The liberal democratic response to terrorism : a comparative study of the policies of Canada, the United States and the United Kingdom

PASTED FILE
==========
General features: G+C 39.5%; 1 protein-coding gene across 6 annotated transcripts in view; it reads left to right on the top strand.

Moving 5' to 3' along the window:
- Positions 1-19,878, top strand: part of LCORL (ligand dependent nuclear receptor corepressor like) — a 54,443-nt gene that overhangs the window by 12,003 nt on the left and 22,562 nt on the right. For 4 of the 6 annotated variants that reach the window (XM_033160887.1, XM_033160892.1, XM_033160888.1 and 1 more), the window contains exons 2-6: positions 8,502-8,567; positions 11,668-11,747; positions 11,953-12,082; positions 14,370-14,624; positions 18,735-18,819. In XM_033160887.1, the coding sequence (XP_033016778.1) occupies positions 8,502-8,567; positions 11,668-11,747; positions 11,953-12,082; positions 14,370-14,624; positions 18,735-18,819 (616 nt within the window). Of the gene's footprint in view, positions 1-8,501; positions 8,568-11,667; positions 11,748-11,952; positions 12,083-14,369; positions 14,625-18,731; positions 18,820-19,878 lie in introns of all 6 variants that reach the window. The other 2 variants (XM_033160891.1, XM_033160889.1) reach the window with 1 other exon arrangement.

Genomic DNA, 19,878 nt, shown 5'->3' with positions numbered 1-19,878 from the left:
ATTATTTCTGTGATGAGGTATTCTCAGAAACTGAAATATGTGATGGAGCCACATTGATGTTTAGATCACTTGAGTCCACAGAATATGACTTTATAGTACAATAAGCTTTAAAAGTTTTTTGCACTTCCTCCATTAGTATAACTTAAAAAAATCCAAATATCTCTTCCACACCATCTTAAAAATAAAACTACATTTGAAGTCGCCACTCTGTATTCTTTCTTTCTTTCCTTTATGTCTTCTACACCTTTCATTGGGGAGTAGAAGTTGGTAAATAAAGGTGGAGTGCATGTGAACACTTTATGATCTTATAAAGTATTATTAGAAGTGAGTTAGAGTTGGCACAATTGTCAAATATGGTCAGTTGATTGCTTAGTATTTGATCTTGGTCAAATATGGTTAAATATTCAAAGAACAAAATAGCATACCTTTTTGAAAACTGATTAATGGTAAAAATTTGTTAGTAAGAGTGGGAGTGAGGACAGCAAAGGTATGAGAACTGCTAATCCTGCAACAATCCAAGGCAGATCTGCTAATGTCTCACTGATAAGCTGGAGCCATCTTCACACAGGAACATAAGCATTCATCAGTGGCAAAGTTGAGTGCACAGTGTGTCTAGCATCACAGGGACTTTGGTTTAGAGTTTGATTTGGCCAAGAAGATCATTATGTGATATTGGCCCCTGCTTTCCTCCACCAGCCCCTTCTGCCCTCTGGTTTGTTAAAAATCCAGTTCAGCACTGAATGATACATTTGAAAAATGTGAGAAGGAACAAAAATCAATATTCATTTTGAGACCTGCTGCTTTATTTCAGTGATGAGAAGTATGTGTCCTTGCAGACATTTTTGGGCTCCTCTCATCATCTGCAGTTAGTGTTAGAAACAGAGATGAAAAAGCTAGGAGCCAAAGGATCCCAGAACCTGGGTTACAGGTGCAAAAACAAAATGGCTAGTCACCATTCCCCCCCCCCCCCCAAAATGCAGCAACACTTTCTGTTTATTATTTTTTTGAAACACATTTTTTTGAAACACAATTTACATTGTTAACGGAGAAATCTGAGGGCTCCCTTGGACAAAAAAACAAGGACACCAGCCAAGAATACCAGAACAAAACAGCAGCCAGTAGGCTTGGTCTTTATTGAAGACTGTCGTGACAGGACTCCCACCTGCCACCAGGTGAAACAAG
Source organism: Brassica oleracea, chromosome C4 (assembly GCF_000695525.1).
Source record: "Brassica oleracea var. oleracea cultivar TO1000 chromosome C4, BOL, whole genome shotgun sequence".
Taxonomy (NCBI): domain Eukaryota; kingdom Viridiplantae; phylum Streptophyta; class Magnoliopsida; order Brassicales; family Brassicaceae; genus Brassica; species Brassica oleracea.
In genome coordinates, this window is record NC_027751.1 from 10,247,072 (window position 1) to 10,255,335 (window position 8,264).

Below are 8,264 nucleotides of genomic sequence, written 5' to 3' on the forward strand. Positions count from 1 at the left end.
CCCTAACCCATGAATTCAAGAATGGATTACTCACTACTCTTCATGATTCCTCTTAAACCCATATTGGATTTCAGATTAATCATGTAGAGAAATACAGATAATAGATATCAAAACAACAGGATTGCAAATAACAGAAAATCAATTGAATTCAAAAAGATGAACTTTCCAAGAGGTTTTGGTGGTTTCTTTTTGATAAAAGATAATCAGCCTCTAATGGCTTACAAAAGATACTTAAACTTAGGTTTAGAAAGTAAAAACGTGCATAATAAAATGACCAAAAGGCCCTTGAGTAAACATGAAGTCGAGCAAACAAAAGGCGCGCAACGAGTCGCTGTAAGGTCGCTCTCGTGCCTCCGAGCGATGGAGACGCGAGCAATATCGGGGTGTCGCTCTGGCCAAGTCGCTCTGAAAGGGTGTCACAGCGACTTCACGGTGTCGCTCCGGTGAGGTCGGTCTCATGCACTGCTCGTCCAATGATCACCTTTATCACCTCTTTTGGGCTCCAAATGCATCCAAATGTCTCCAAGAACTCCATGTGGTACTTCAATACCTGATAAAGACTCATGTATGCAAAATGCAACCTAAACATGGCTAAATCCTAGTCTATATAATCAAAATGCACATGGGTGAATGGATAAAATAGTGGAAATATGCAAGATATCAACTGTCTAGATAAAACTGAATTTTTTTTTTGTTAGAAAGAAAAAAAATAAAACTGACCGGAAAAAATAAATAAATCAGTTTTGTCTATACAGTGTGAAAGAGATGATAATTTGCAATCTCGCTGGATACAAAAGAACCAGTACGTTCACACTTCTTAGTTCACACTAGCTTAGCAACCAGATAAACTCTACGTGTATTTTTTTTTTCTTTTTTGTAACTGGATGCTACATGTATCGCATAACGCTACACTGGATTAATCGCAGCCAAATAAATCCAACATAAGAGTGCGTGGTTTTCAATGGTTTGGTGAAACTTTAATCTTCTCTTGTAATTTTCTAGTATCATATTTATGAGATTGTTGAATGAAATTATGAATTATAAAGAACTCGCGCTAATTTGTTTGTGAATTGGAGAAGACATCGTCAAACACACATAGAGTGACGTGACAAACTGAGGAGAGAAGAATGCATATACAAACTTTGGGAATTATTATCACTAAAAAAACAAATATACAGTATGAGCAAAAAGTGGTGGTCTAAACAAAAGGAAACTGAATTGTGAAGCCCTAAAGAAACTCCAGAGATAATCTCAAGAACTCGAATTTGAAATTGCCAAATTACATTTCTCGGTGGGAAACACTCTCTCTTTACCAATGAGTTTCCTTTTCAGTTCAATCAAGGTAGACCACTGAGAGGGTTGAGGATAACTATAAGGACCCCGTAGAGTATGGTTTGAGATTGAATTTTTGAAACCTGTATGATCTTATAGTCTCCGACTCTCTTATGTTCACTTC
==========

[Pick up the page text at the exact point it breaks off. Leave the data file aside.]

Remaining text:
The dissertation is a comparative study of the government counter terrorism policies of the liberal democratic nations of Canada, the United States, and the United Kingdom. It includes reference to the threat of terrorism as a modem phenomenon beginning in the period of the 1960s decade. While discussion centres on policies of response, attention is also given to policy measures which have developed as an outcome of those policies. The dissertation is comprised of five chapters. Chapter one is devoted to terrorism as a threat to national and international security and stability. The context describes problems associated with definition of terrorism, motivational aspects, the aims and strategies of terrorists, group infrastructure, and factors and implications of current and future importance. Chapter two is concerned with an examination of general policies of response adopted by the three subject nations. Discussion relates to characteristics of policy, the philosophy of the use of force, policy development, fundamental policies, and the translation of those policies into direct (active) and indirect (passive) measures. Chapter three provides a description of the decision-making and crisis-management machinery peculiar to Canada, the United States, and the United Kingdom in regard to counter terrorism activity. Chapter four reviews a range of resources and capabilities available to those nations for response to the threat of terrorism. Specifically included are factors of policy, experience, infrastructure, law enforcement agencies, the armed forces, legislation, and the role of the media. Chapter five summarizes general comments on strengths and weaknesses of the policies and policy measures presented in the preceding chapters. Many of the salient points are contained in the observations put forward in chapter five, but some judgements must necessarily be left to a reading of individual chapters. In conjunction, chapter two includes a brief commentary on the Cycle of Activity involving the threat of terrorism and the mechanics of governmental reaction to that threat. Acting upon the Cycle is a spectrum of other factors,' termed the Envelope of Influences, which has. a significant effect upon all the components. The Envelope is a combination of such influences as environment, history, culture, precedent, ideas, pressure groups, et al, which must be taken into consideration when assessing policy and policy measures. Judgements of policy and policy measures (taking into account the Envelope) were based upon four principal aspects of governmental performance; 1. Perceptiveness; 2. Capacity to Adapt to New Challenges; 3- Practicality; and, 4* Adherence to Legal, Democratic, and Moral Principles. The context of chapter five, as well as that of chapters two, three, and four, reflects that approach.